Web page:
Microscopy - Bees
On this page I want to provide details of what can be done using bees and a sharp knife......
In my opinion
there are two reasons to dissect honey bees, the first to diagnose disease
and the second, simply to see the inner working parts of a honeybee. With
this in mind, I will split this page into these two categories. The photos
have been taken by holding my mobile phone up against the eyepiece of the
microscope. At the end of this page are a number of
recommended books covering the
dissection and anatomy of honey bees.
There are a variety of 'bee diseases',
(including Acarine and Nosema)
that can affect the bees to deferring extents. I will look at these
individually focusing in on the microscopic identification of the diseases.
A brief description of the disease will also be given.
If you are a
beekeeper, and would like me to examine your bees for Nosema and Acarine
contact me for
further information. A sample of at least 30 bees will allow both diseases
to be diagnosed. Photos of the samples can also be provided.
Acarine or (Tracheal mite)
This is a (now
rare in the UK) small mite that is found in the bees tracheae ('wind
pipes'), the mite is around 150x65μm in size. The disease can be found by
examining the tracheae, from around 30 bees under the microscope at x30-x40
to see the damage caused, and then at x400 to actually see the mites.
stereo microscope is used to view the bee whilst the dissection is carried
out, the dissection consists of removing the bees head and then removing a
'collar' to reveal the tracheae. Although sounding simple, it does take
practice to perfect.
The tracheae can then be mounted onto a microscope
slide and viewed using a compound microscope view the individual mites.
Further information is available on the
'beebase' website. I have included some photos taken showing some of the
key steps below.
30 honeybee viewed at x10 ready to be mounted for dissection.
|Mounted onto a cork bung cut at approx. 60° Held in place by
the 'acarine needle'.
|Head of honeybee removed showing the collar with 'joint' located
at the bottom of the picture.
removed (using a scalpel starting to cut at the 'joint' and then
gently pulling away the collar). This step is where the fun begins,
a steady hand and care is required. Practice does make nearly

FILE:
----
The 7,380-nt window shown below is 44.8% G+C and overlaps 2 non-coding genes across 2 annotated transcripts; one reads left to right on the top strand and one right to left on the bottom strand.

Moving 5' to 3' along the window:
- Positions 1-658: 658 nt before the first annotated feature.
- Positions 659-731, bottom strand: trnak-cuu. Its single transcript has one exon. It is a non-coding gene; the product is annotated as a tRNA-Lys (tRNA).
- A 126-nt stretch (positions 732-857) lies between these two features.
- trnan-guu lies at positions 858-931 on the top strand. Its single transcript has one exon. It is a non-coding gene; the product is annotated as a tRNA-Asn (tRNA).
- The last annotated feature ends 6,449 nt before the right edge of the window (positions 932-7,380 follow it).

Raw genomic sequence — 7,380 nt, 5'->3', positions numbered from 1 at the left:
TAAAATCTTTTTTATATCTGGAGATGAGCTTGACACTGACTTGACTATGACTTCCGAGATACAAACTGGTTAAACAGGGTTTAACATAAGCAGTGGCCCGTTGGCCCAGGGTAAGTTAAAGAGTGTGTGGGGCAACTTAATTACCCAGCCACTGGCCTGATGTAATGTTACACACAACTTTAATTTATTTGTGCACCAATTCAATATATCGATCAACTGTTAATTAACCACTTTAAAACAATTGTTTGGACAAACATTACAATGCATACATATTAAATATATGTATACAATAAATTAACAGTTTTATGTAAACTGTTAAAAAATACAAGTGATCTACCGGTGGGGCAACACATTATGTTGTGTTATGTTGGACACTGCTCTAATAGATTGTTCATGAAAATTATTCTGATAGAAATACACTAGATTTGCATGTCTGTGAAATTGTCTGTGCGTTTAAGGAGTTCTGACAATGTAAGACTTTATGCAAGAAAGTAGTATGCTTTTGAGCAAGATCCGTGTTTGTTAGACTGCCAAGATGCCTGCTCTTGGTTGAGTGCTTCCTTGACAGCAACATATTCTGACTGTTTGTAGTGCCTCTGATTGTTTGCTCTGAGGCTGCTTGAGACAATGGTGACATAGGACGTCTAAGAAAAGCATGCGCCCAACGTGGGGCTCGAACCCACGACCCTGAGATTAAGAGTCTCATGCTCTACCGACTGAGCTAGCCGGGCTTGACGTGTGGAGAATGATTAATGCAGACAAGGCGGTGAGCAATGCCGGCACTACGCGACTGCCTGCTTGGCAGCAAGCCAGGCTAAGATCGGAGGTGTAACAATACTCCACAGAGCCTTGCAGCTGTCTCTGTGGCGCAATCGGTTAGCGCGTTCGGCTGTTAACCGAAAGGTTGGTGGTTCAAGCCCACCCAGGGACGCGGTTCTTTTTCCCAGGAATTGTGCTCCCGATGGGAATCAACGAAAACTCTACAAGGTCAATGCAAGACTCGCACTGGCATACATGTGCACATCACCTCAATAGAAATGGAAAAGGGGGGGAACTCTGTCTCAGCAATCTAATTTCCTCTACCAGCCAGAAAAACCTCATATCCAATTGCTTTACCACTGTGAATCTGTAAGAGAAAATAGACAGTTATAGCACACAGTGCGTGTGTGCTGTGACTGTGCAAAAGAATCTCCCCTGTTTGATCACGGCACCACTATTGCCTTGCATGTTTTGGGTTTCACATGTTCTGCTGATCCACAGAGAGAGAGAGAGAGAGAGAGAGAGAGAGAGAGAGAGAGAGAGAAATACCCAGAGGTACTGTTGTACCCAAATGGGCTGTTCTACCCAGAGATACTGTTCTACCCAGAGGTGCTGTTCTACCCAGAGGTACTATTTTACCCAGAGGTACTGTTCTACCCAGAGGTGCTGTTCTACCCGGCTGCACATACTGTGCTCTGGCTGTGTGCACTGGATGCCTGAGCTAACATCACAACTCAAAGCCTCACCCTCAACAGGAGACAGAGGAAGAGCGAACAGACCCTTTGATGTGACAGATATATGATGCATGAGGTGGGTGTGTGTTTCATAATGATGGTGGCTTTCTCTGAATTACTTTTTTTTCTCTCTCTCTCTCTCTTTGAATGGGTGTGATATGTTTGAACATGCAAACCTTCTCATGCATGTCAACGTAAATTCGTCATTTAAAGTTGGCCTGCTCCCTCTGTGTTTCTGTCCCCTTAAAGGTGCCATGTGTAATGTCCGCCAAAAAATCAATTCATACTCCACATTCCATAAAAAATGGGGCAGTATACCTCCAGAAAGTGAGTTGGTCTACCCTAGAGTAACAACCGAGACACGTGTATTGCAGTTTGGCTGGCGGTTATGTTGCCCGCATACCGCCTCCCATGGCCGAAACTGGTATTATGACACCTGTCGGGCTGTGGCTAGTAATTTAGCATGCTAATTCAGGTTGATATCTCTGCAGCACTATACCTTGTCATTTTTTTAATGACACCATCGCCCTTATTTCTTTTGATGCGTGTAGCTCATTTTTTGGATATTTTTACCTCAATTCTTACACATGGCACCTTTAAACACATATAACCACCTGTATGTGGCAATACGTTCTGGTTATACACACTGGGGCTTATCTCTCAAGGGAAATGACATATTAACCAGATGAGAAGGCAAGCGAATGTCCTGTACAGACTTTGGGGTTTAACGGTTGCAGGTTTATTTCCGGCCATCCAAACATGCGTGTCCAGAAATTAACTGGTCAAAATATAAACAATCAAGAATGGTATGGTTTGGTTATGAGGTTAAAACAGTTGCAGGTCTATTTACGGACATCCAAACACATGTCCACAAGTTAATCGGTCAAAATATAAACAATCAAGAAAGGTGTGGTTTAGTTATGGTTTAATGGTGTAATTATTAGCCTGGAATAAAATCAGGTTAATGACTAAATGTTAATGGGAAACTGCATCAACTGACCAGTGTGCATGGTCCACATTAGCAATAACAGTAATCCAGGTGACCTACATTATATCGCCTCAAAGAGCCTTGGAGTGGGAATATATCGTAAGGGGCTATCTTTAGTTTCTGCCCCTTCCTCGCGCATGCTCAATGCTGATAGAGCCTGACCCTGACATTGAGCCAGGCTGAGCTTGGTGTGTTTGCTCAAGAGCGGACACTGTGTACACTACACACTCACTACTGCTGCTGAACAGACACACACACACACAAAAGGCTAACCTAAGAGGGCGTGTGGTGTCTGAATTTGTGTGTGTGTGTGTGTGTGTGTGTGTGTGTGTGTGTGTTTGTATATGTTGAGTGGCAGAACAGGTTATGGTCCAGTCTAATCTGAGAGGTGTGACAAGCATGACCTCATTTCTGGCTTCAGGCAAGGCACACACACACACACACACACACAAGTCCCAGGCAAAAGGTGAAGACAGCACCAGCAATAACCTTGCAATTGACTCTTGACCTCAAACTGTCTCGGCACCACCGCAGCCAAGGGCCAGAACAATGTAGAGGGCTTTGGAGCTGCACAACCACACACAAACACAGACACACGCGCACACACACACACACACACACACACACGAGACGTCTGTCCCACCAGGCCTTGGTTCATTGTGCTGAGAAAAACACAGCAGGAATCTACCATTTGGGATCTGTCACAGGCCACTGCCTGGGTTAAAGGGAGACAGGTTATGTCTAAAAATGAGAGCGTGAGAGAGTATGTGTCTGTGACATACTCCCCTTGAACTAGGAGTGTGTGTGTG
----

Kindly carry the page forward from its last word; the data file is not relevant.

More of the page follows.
perfect in this step.
Once the tracheae are exposed, darkening
or staining on one or both sides indicates a possible Acarine
disease. Confirmation is made by removing the trachea and examining
at x400 to see the mites.
In case you are wondering, behind the
white tracheae, the pink 'salmon like' structure is the large flight
muscles attached to the bees wings.
This is a fungi, a spore forming
intracellular parasite. In other words something rather small ! The spores
reside in the bees gut, millions of spores can reduce the function of the
gut, resulting in reduce nutrient absorption and loss of defence against
viruses. The spores are approx. 6μm long, resembling 'rice grains' in
shape. This disease can cause significant problems to the beekeeper such as
reduced life span, poor spring buildup, and increases winter mortality. The
detection of the disease is by viewing a 'mashed up' sample of 30 bee
abdomens with a little water placed onto a microscope slide and viewed at
x400. Further information is available on the
include a photo showing what the spores look like viewed at x400.
This sample was created using the instructors bees whilst on a
KRSC recent microscopy course.
Books on Bee Anatomy
The first provides a variety of colour photos and detailed descriptions on Bee Anatomy
you are interested in dissecting honey bees, two books that I would recommend are given below.
second book is the 'standard textbook' for the dissection of honeybees,
this book not
only gives details of the anatomy, but also step by step guides to the
dissection of the honeybee. At the end of the book, a number of full
page drawings make the step by step guides easier to follow.